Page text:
Holding the Line: Austin Utilities lineman part of Hurricane Ian response
Published 6:11 pm Tuesday, October 11, 2022
When Hurricane Ian made landfall in Florida in late September; its damaging winds and large amounts of rainfall caused extensive damage across the state.
In its aftermath, over 60,000 utility lineman from across the nation descended on the beleaguered state, helping restore power across its breadth.
Among a large contingent of Minnesota lineman to make the trip were three Austin Utility lineman: Jeff Martinson, Trevor Herfindahl and Dillon Sprague.
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“We were changing broken polls, putting wire back in the air,” said Martinson, who had made the trip before when Hurricane Irma struck Florida in 2017, causing $77.16 billion in damages. “Half the wires came down because of trees.”
The Austin trio left Austin on Sept. 28, the day Ian made landfall, with a 55-foot bucket truck and one crew cab truck for carting away debris.
All told they were in the state for 10 days with their work taking place in Bartow, Florida, a community that was comparable to Austin in terms of size and system.
“It’s a very similar size,” said Bill Bumgarner, electric distribution supervisor for Austin Utilities. “Population is right in the same size and system voltage and the way their system is set up is similar.”
Bumgarner said that it was an ideal place for the three AU lineman to be put to work, given that Bartow’s system is a 13,800 volt system while Austin’s is 12,500 volts.
While many lineman from around the nation had already arrived prior to storm-fall, Austin’s volunteers arrived after the storm had hit, meaning they could go straight to work.
“Right away,” Sprague said. “There were 60,000 lineman staging before us. We went straight there.”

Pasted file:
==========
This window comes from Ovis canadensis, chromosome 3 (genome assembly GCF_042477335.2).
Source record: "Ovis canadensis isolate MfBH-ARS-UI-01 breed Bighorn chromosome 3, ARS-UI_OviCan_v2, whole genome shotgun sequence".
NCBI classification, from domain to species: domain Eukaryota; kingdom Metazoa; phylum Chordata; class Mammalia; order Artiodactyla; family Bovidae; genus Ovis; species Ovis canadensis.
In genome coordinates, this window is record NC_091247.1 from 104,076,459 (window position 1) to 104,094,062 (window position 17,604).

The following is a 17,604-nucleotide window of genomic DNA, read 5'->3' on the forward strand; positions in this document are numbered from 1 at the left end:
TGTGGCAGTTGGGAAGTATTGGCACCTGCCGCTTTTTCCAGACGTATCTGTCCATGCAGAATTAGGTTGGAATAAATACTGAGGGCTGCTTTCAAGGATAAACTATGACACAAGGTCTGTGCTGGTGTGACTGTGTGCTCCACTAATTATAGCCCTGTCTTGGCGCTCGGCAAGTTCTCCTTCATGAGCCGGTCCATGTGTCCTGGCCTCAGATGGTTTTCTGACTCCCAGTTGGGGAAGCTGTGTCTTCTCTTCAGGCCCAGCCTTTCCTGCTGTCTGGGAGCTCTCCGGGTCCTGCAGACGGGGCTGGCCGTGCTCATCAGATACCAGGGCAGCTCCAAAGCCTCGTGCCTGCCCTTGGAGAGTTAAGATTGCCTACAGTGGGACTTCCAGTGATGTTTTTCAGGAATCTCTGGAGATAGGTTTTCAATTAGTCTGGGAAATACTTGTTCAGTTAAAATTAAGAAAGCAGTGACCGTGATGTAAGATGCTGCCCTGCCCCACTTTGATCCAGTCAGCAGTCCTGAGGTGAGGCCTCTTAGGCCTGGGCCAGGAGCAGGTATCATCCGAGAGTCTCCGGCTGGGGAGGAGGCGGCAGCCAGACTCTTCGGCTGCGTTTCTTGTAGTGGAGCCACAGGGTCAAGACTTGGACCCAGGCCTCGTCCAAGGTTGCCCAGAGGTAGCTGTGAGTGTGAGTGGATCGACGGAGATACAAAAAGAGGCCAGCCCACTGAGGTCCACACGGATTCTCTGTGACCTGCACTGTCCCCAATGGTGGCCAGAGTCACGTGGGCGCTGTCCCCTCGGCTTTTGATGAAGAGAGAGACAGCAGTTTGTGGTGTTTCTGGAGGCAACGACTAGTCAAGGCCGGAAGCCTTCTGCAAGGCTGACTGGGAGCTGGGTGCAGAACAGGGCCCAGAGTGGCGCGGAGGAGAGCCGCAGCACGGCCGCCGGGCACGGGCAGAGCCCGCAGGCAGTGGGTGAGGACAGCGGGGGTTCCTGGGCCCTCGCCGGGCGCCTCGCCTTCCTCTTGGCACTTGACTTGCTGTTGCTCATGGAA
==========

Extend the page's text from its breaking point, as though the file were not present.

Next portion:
Ian made landfall on the southwest side of Florida, where it wrought the worst of its damage. Bartow is further inland, due east of Tampa Bay, and while it received a good punch it wasn’t to the degree that much of the southwest part of the state suffered.
In short, it wasn’t anything the three lineman hadn’t seen before from Minnesota storms.
“There was plenty of work,” Sprague said. “Some of these guys were sent here because they had so many staged.”
Still, most Bartow was without power and so its residents were just as appreciative when the power was brought back on.
“Car after car was stopping by asking us if we needed anything,” Herfindahl said.
The three that went to help with Ian weren’t the only ones to have responded to such an incident. Over the years, AU has seen many of its lineman take the opportunity to respond to a hurricane.
The Minnesota Municipal Utilities Association organizes these trips and crews from Rochester, Brainard, Marshall and Owatonna — just to name a few in the state — responded.
Martinson said that there is a list of lineman willing to go should the need arise.
“Whoever we can afford to send away,” he said. “In the state there are 40 guys and 20 trucks [available].”
For AU, the timing proved beneficial as many of the bigger projects in Austin had already been completed, making it easier for lineman to answer the call.
“We’re always very supportive to go help out,” Bumgarner said. “It’s great for the people on the receiving end, but it’s good for our people to experience and help out. It’s something you never forget.”
AU General Manager Mark Nibaur agreed.
“Overall, from the standpoint of lineman, that’s kind of in their blood,” he said. “I think it’s great and we don’t usually have to ask too hard. They get some great experience working with people in other areas.”
While the work might be important, all three echoed the point of just being able to lend a hand and help others.
“It’s just kind of being a part of something greater,” Herfindahl said. “When the power came on, people up and down the street came out and yelled.”
“It feels great to to get the power back on,” Martinson said.